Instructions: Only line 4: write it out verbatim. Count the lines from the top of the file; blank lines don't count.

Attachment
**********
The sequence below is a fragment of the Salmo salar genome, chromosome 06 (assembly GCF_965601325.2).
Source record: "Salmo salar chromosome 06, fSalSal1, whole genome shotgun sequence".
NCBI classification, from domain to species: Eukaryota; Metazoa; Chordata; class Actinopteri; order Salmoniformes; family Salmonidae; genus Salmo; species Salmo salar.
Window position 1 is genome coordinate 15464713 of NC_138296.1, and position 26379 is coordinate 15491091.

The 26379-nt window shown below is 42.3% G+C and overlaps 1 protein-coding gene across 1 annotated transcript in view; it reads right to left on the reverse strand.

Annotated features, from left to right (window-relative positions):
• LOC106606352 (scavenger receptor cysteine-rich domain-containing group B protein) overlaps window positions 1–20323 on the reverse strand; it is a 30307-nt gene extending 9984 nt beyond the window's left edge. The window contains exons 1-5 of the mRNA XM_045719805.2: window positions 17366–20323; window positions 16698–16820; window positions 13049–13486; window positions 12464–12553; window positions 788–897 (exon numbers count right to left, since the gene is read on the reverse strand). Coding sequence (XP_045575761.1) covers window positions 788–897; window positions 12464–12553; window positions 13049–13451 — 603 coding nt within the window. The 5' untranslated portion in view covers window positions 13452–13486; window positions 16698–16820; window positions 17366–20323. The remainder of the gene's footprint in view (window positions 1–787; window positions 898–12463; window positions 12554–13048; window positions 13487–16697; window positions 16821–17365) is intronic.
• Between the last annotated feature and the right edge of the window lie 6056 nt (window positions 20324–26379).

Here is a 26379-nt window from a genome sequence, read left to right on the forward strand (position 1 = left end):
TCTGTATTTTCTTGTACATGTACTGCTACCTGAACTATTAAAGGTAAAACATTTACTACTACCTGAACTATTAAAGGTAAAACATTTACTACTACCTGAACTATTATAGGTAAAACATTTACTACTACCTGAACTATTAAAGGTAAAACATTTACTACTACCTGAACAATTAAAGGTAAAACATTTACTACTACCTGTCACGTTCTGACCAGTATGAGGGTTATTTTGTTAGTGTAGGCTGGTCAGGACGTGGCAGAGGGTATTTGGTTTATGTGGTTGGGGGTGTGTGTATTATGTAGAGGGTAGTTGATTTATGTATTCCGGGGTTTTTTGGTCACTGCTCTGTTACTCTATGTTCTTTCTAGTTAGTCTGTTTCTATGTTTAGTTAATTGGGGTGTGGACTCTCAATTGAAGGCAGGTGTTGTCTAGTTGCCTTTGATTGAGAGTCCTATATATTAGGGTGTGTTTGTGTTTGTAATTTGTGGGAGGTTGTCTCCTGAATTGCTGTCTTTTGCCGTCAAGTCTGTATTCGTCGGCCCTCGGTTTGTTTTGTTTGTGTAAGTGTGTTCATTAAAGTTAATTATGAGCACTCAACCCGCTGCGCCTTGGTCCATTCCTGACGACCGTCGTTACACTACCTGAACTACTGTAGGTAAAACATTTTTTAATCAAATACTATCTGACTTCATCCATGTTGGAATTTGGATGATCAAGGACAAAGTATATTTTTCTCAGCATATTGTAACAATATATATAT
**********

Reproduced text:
Window position 1 is genome coordinate 15464713 of NC_138296.1, and position 26379 is coordinate 15491091.